Empire of the Over-Mind
Atari 8-bit - 1981
Also available on: Apple II
Description of Empire of the Over-Mind Atari 8-bit
1981, the year Empire of the Over-Mind was released on Atari 8-bit, as well as Apple II. Made by Microcomputer Games, Inc. and published by The Avalon Hill Game Company, this adventure game is available for free on this page.
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Atari 8-bit ROM
Apple II Version
Empire of the Over-Mind is an excellent text adventure written by Gary Bedrosian way back in 1979 for the Apple II and Tandy's TRS-80 computer and published by Avalon Hill.
The game was never ported to the PC, but the author has ported it himself in 1986 and has kindly put it up on his website for free download (thanks, Mr. Bedrosian!). The Over-Mind in the game's title is a powerful golden sphere that has taken over the Kingdom of Alcazar by deceit and corruption. Your task, as a (always weary) traveler-cum-hero, is to locate and destroy the Over-Mind. Supplied with the game is a well-written 21-verse poem called 'The Rhyme of the Over-Mind' which is written in an Olde Worlde style. It takes a while to understand what is going on, but reading this Rhyme is required, because it contains subtle clues you will need (the rhyme is included in the download). The game uses the standard and quite primitive VERB-NOUN parser, but it is more robust than many other games of the same period (Scott Adam's titles come to mind) even though it is no match for the superior parser of Infocom or Level 9. What the game lacks in technical aspects, it more than makes up for in imaginative gameworld, captivating prose, and fun puzzles. You will encounter many fascinating fantasy creatures and obstacles, including Griffin the Gold, a menacing skeleton, the insidious mind-whip, and other ingenious traps. The original Apple II game was memorable not only for a fun game, but also for the excruciatingly slow loading time (I remember waiting 15-20 minutes for the game to print a response to my input). This is no longer the problem in this MS-DOS version, so there is no reason for any IF fan to overlook one of the most underrated classics of all time. Two thumbs up!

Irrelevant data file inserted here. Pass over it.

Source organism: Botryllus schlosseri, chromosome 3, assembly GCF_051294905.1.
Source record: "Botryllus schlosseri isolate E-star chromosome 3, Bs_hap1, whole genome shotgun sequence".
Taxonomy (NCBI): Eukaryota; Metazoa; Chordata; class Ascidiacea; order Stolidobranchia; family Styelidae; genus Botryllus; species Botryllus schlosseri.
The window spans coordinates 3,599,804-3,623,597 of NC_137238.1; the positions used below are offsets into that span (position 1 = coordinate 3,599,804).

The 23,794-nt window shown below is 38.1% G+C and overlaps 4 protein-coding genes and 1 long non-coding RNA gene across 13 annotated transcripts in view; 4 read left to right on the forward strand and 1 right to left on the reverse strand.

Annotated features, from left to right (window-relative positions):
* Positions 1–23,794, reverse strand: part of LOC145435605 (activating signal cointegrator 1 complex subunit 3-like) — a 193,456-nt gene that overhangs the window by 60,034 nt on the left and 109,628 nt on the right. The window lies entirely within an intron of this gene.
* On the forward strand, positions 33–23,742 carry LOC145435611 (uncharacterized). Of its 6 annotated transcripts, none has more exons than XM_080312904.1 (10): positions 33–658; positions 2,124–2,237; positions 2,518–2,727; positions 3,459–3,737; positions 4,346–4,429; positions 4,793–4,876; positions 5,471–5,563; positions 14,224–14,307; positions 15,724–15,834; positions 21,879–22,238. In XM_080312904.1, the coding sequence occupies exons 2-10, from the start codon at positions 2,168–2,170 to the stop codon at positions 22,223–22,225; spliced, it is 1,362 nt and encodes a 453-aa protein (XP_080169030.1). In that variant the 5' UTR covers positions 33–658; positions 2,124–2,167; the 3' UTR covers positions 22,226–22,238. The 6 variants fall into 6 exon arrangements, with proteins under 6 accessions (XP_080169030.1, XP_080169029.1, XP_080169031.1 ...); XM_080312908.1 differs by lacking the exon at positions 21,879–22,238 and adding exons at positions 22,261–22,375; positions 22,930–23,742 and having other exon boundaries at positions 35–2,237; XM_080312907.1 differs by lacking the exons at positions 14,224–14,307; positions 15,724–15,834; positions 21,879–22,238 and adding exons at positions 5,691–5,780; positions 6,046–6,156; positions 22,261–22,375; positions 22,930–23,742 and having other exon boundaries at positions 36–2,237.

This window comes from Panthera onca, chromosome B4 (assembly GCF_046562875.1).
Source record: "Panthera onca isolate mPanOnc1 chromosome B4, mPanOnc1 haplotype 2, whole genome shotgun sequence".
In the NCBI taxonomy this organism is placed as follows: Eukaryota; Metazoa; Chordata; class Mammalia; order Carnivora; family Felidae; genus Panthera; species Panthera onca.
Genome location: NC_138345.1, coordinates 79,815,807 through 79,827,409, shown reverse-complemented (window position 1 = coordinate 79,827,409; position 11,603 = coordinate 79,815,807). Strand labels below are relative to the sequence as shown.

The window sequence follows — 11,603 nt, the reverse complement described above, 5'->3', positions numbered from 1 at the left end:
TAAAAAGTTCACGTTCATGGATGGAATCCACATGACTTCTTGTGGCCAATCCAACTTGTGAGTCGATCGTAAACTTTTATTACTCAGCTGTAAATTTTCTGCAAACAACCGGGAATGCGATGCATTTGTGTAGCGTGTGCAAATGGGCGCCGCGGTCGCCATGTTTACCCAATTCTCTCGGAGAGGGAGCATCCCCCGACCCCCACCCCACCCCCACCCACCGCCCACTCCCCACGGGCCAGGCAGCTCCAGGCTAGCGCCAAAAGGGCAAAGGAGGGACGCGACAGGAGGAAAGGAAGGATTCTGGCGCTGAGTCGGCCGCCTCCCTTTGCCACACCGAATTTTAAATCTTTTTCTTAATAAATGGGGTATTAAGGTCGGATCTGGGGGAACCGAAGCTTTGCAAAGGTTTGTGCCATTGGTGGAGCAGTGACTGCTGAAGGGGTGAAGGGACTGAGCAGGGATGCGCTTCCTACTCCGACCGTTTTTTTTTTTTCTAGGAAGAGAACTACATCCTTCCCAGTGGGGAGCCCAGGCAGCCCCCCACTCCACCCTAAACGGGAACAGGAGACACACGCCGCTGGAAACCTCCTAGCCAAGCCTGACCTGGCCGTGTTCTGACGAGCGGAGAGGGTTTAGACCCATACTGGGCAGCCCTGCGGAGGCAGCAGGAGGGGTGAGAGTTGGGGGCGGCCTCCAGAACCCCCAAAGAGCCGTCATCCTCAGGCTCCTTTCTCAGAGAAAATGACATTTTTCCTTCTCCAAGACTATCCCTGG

Review By HOTUD
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